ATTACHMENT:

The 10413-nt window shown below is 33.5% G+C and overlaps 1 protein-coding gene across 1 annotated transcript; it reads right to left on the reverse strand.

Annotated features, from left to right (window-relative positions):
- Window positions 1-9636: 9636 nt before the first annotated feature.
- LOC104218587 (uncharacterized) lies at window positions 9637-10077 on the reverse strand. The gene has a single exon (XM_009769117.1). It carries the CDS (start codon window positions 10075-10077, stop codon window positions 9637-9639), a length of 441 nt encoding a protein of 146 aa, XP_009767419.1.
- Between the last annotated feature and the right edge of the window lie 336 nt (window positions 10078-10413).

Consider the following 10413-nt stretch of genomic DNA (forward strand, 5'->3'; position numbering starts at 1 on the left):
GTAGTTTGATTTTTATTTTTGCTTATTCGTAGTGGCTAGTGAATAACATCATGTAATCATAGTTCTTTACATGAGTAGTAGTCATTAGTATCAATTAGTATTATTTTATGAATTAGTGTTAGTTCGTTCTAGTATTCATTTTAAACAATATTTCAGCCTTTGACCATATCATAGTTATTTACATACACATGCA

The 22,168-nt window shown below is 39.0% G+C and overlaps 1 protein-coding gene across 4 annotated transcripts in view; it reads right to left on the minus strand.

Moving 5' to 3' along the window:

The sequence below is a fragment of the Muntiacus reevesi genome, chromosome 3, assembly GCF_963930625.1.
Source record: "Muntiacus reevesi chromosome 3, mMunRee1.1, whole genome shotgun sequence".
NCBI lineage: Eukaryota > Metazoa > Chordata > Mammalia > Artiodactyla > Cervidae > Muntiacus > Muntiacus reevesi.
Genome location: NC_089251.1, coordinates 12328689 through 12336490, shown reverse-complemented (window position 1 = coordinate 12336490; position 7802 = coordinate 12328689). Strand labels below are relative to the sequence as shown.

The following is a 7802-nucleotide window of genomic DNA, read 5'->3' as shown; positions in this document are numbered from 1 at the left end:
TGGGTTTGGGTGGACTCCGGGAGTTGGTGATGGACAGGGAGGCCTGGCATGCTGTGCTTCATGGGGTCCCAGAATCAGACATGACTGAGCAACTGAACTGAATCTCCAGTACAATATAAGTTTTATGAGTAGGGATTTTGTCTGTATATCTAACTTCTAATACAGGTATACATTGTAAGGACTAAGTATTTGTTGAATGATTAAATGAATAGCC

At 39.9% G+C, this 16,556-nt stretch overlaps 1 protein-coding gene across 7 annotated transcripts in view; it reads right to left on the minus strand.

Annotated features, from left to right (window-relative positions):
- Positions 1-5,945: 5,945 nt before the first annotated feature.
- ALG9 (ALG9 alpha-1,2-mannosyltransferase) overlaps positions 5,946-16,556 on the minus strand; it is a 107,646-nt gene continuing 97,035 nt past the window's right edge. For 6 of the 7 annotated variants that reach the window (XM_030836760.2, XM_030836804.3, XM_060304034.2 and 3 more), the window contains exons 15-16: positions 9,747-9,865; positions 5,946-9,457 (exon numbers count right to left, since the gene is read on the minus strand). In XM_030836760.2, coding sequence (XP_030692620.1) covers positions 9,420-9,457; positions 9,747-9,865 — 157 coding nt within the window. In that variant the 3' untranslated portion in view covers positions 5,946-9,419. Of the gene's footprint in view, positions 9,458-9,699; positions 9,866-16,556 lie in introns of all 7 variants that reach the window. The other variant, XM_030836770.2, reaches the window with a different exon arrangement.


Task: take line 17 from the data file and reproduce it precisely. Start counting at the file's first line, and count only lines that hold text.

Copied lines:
Annotated features, from left to right (window-relative positions):